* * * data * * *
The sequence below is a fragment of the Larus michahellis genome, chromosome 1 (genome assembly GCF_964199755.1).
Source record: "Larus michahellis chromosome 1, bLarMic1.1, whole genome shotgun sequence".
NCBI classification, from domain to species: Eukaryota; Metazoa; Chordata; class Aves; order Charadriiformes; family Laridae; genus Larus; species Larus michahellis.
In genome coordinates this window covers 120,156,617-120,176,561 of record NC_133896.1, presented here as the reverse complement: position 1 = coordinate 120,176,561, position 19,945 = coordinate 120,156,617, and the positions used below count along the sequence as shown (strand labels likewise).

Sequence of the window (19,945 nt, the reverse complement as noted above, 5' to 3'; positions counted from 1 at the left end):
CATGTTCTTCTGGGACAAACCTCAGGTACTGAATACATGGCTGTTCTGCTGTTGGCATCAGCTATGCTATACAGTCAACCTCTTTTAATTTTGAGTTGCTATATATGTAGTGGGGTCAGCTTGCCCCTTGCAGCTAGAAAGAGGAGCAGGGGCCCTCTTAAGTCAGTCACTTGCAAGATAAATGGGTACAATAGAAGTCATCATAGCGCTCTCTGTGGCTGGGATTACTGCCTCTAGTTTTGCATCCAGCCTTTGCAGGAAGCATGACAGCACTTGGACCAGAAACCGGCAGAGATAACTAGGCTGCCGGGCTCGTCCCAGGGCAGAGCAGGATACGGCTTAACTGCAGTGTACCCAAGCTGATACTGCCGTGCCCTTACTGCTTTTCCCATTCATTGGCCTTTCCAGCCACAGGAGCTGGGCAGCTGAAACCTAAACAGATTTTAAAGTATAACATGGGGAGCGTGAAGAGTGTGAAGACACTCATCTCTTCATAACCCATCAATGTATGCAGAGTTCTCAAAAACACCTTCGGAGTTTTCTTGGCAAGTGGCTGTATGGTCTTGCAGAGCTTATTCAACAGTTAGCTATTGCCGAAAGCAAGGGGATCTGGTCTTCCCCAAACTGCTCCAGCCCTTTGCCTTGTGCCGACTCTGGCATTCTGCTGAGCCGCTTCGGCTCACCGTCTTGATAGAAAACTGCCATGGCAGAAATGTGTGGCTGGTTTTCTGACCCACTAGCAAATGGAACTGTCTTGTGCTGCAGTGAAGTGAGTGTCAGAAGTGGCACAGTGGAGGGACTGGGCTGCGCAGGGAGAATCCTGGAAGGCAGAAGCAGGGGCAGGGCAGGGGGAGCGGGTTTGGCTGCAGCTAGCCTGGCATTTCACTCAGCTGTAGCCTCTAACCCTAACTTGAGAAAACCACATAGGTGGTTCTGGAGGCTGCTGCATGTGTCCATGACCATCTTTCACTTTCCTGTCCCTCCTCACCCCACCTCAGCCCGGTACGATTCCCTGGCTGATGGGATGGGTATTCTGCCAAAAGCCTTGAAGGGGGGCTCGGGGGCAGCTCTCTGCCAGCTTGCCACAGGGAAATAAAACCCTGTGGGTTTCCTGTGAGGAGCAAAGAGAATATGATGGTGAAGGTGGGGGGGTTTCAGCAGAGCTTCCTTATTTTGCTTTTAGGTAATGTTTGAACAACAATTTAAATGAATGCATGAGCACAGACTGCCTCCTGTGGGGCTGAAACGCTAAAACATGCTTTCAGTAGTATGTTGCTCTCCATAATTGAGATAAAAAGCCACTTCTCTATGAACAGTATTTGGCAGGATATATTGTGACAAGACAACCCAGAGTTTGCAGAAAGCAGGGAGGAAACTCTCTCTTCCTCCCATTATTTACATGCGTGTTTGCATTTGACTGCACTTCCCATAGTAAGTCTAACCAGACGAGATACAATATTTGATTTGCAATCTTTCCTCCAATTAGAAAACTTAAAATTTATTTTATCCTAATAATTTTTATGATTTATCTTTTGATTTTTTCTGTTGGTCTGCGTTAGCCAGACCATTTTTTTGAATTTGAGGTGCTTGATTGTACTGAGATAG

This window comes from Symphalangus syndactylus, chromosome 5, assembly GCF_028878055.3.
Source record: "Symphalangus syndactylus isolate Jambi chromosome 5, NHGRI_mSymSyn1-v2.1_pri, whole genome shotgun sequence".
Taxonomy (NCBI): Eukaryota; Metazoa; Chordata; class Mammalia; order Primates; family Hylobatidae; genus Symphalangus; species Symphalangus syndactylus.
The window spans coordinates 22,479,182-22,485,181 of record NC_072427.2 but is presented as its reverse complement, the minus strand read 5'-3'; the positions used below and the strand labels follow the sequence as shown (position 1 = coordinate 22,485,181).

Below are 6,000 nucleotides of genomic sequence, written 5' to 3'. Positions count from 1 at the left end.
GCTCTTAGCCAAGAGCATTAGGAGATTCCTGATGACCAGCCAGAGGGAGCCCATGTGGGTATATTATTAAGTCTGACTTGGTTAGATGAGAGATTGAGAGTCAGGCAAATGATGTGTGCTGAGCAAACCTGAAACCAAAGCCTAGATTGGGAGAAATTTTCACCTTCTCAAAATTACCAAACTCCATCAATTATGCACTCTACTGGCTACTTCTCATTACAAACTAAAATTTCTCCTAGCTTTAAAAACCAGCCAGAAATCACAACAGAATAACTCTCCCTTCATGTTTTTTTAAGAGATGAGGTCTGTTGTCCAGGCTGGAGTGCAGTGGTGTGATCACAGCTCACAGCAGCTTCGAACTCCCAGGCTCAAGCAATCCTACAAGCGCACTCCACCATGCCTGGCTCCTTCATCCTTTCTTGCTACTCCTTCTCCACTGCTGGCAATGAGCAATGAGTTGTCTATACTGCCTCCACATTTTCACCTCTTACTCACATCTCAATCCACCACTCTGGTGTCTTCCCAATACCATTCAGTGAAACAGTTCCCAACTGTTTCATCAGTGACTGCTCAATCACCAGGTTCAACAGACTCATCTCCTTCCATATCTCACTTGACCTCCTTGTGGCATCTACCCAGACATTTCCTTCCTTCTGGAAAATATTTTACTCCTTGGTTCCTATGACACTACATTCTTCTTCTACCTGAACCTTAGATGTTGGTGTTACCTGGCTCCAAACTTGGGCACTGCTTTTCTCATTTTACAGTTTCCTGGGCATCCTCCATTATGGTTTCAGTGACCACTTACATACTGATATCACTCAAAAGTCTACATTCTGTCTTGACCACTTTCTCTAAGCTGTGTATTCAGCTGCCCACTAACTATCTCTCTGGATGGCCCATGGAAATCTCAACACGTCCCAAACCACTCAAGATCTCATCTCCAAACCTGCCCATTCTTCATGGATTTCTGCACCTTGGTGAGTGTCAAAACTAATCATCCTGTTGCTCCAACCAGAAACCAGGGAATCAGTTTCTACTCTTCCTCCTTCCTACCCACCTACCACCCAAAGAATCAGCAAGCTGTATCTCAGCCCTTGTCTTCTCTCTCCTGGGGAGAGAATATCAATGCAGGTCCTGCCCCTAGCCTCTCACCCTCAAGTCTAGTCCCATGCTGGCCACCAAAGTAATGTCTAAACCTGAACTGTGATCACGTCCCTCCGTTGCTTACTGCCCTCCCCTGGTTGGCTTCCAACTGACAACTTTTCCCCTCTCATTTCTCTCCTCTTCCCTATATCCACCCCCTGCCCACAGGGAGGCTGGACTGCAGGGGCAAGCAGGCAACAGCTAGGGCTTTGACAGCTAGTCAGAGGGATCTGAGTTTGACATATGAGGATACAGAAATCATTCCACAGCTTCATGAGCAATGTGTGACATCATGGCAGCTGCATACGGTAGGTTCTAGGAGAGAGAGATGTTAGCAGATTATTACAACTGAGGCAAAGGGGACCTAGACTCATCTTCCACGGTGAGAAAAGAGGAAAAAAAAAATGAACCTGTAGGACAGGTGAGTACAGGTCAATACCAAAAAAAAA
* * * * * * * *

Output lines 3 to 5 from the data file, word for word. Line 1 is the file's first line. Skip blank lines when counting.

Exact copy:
NCBI classification, from domain to species: Eukaryota; Metazoa; Chordata; class Aves; order Charadriiformes; family Laridae; genus Larus; species Larus michahellis.
In genome coordinates this window covers 120,156,617-120,176,561 of record NC_133896.1, presented here as the reverse complement: position 1 = coordinate 120,176,561, position 19,945 = coordinate 120,156,617, and the positions used below count along the sequence as shown (strand labels likewise).

Sequence of the window (19,945 nt, the reverse complement as noted above, 5' to 3'; positions counted from 1 at the left end):